As regular readers will know I love a charity shop. I spend quite a bit of time in them, and at car boot sales, looking out for vintage board games and toys. What you might not also know is that I’m a huge fan of the London Underground. I always keep my eyes open for tube memorabilia, although that’s never as plentiful as vintage games. Sometimes though the two passions come together and I go home very happy. That’s exactly what happened when I came across a small brown box in the middle of a pile of bric-a-brac that had the magical word “Underground” on it.
What are the games and how do you play
Gibson released the original set containing parlour games The Underground Game and What’s the Letter in 1977. They’re both relatively simple games that can be played with between 4 and 12 players. In The Underground Game there are 32 clues where the answer to each one is the name of a station on the London Underground. For those players that don’t have an encyclopaedic knowledge of the Underground the game was supplied with maps of the network so that all players had an equal chance. More on those maps later.
What’s the Letter follows a similar format with 23 questions where the answer to each one is just one of two letters.
The thing that strikes me with both of these games is that once you’ve played them once you’re likely to remember the answers, making any subsequent games a bit pointless. Or am I over thinking it?
Whatever your views, both these simple games are quite good fun to play at any large gathering, or to use in some sort of a quiz or similar.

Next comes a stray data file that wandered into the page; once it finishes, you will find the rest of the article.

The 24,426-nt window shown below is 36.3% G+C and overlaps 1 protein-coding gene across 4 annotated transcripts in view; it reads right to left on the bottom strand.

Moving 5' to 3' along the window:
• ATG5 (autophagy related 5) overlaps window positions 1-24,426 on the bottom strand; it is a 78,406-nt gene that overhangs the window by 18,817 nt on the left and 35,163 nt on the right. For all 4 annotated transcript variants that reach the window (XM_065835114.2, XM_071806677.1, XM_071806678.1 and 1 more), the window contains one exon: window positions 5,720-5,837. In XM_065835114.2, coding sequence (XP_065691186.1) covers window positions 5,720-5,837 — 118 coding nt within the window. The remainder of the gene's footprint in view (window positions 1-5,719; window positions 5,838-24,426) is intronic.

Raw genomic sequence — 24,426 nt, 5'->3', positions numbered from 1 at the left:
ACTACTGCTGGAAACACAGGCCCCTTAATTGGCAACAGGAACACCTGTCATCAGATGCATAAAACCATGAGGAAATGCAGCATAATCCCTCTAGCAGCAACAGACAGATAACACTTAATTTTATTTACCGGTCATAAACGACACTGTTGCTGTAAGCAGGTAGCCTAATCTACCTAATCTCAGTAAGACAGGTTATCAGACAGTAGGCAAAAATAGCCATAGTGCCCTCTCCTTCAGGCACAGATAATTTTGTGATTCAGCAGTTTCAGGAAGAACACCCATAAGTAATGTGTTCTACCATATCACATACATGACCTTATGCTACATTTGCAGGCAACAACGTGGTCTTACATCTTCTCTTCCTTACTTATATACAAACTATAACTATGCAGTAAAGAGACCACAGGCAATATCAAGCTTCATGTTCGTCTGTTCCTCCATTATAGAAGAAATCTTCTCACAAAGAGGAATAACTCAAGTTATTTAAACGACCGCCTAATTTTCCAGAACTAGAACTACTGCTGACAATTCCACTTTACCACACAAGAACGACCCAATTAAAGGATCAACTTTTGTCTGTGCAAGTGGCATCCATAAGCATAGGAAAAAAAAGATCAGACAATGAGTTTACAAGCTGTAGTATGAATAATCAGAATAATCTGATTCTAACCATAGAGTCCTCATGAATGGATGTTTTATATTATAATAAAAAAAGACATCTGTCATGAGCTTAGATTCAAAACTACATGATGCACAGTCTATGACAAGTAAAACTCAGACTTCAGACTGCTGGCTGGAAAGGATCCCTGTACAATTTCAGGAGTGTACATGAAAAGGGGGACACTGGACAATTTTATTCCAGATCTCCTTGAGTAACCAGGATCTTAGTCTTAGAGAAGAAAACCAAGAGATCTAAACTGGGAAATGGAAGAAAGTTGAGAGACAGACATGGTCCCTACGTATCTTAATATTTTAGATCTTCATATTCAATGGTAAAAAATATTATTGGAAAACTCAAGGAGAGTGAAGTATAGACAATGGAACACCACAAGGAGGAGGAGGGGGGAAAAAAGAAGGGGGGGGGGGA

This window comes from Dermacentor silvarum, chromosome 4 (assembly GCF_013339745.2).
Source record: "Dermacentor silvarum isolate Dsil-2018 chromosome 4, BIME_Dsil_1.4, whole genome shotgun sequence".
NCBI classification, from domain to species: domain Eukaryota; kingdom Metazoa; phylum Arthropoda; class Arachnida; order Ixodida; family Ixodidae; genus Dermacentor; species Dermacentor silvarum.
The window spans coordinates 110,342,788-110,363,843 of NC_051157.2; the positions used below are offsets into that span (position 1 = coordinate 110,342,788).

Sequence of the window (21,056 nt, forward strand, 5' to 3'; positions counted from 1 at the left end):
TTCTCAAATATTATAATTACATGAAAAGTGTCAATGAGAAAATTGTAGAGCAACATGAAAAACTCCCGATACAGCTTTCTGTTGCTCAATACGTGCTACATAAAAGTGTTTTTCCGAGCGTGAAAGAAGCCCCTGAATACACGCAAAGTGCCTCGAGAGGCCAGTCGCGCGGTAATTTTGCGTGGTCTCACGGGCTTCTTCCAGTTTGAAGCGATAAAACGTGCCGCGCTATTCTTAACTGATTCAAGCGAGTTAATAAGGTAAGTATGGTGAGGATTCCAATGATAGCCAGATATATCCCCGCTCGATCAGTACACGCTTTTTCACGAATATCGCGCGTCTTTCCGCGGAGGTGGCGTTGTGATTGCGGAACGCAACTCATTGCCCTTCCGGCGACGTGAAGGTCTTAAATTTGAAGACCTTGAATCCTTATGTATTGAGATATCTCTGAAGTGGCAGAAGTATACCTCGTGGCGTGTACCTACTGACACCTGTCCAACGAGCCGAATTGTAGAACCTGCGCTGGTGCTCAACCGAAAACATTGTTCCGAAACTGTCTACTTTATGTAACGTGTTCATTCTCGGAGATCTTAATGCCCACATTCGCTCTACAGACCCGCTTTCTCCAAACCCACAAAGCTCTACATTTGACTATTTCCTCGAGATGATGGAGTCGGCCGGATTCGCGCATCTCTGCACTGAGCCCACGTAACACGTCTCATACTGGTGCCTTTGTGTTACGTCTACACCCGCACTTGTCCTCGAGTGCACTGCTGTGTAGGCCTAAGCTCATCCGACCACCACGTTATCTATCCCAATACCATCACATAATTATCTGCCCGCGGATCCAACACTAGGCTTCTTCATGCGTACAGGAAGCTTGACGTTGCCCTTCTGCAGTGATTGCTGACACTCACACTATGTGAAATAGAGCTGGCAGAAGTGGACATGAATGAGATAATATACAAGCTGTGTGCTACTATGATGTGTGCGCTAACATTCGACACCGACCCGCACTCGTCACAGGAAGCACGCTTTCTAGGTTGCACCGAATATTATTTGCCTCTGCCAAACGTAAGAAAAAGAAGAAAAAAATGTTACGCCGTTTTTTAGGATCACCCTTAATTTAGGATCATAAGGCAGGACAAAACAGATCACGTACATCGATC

London Underground Pocket Maps
As an Underground fan I always love anything that related to the Underground, but the inclusion of vintage tube maps in the game took it from something I was just quite interested in, to something I simply had to buy. These aren’t maps designed just for the game, but instead the ones that passengers could pick up for free at tube stations.
The version of the game that I picked up isn’t the original 1977 one (you can tell by the fact that the original version apparently didn’t have anything in white written on the box). I’m not exactly sure when it does date from though. The tube maps I have are dated 1985, but looking online I’ve seen similar versions with the white writing being sold with 1978 tube maps. I’m left wondering quite how this all worked when the game was first released. Did they have some arrangement with London Underground where they sent them a load of maps that were then put into boxes? Or was a member of staff dispatched to the nearest station to H P Gibson and Son’s London office and instructed to bring home as many maps as they could? Which different versions of the map were included in different versions of the game? Does anyone know?